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Putin’s Plan in Syria and its Chances of Success – What Events on the Ground Tell Us

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Russia’s intentions in Syria seem to be finally getting clearer thanks to Moscow’s current diplomatic and military moves on the ground.

Russia, understandably, left all options opened within a specific space of movement. The limits of this space extends from the minimum default objective of carving out a mini Syria for Assad and his regime, to the maximum objective of reaching a political deal and waging a multi-party war against the opposition including the non-ISIL non-Nusra groups. The minimum here is similar to the current situation in Ukraine-Freezing the conflict in a way that gives Moscow the utmost leverage for a minimum investment. The problem of Assad is that he is short in boots. And in this, the Russians can’t help. The Iranians and Hezbollah sent several thousand of ground forces to be stationed on the north and south of the Assad-Alawi mini-Syria in the western part of the country. They may be involved in clearing a buffer zone around the Assad mini-Syria if the Russian project of keeping Syria in whole under a friendly government is not fulfilled.

The current Russian moves and contacts tell us that Mr. Putin is aiming at this “comprehensive” solution while bombing the road into the future of Syria.

There are reports that Moscow has reactivated its contacts with the moderate opposition figure Mouaz Al Khatib (Former head of the Syrian Coalition) in an attempt to put together pieces for a political solution. There are also speculations among Syrian opposition leaders that Russia is moving on the political track along specific lines:

* The formation of a Syrian transitional government based on a combination of moderate opposition (will get back in a minute to the Russian definition of that term) and regime figures (Like Manaf Tlas). Tlas, who belongs to a prominent Sunni family, was a Brigadier General in Assad’s elite Republican Guard and a trusted member of Assad’s inner circle. His father was the defense minister of former President Hafez Al Assad, the father of Bashar. Tlas defected in 2012 and has been living quietly in Paris ever since. He did not join any opposition group.

* Offering a cease fire around Aleppo and in some other hot spots along the war lines in parallel with the UN conference called for by Special Envoy Staffan de Mistura

* Reaching a deal in the proposed Geneva-3 with some groups of Syria’s opposition. (The alternative to Geneva-3 would be talks hosted by Putin in the Russian capital)

* Telling opposition groups that Assad intends to leave Damascus either conditional on holding elections or as a “concession” from the Syrian President to “save the country”. (The second is mostly what is on the table now).

* Demanding a participation in the transitional government and a declaration, by cooperative opposition, that the crisis is over and that it is time to cleanse Syrian territories of “all terrorists”.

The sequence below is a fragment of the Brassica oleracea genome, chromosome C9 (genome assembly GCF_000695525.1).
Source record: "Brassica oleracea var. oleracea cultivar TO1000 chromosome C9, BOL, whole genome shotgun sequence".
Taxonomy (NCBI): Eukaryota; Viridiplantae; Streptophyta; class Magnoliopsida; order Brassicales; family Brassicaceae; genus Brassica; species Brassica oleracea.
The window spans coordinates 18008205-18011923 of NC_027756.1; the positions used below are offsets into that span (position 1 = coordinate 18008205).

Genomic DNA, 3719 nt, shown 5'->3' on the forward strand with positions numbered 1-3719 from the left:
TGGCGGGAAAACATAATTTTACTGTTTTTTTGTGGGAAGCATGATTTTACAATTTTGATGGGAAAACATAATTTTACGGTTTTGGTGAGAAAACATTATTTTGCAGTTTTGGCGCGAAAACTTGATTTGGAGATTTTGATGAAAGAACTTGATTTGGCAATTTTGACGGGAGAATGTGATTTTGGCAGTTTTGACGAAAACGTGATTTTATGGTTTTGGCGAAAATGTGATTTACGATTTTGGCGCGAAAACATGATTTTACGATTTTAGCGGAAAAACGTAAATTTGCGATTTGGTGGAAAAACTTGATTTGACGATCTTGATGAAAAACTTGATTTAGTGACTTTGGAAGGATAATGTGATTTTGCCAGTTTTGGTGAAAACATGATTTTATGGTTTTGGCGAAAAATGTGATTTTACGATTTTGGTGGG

This is how President Putin will appear to the world as the champion of both, the war track and the political solution track. How will that make President Obama looks in the eyes of a watching world does not need any comment. It is not even important in this context.

If this solution would not work, the Syrian army backed by around 10,000 Iranian and Iraqi Shia soldiers, and Hezbollah fighters, the Assad militias and Russia’s air force will start a fight of multiple phases to end the armed opposition existence where relevant and force the population into submission.

The Russian definition of “moderate” opposition will be attached generally to the acceptance of this political initiative. Sorting out the opposition will be presented through a specific narrative: If you are opposed to Assad, now he is gone (or will certainly go). Come on and join in. If you want the rule of Sharia or if your cause is dictated by countries other than Syria, you would be radical and deserve to be bombed.

The timing of Assad’s departure is left undetermined. But President Putin hinted to the Turkish President and to some opposition leaders in unambiguous terms that a deal of that kind will definitely include the departure of Assad at a point to be agreed upon, and that if things go as planned he guarantees personally the departure of Assad.

Furthermore, First Deputy of General Staff of the Russian armed forces General Nikolai Bogdanovsky met October 6 with Israel Deputy CGS General Yair Golan. Israeli media predicted that the issues of arms supplies to Hezbollah through Syria and the freedom of movement for the Israeli air forces to attack hostile moves in Syria topped the talks. Also assurances that no attacks will be allowed against any Israeli location from Syrian territories while the Russians are there.

The general logic of Putin’s approach is clear. He aims at splitting the opposition along the line of accepting his political plan. That will guarantee to Moscow a wide international support, particularly if Assad steps down or announces his intentions to do so. A refusal by any party, Syrian or non-Syrian, will be presented as a manifestation of the existence of hidden agendas. If these agendas are Jihadist, therefore the world will side with Putin. If they are strategic, like for example driving the Iranians out of the east Mediterranean, the Syrians will be told that foreign (regional) powers are trying to achieve their own goals at the expense of Syria, and that Assad will be leaving, therefore all should back the transitional government and turn their back to regional powers who want to fight the Iranians until the last Syrian.

While Putin tries to improve his options, he already has guaranteed the minimum of his objectives through stationing his forces in the west of Syria.

Two questions remain: What are the forces that will stand against Putin’s plan? And to which extent they may succeed?

To answer these two questions, we have to go back to what is actually happening on the ground.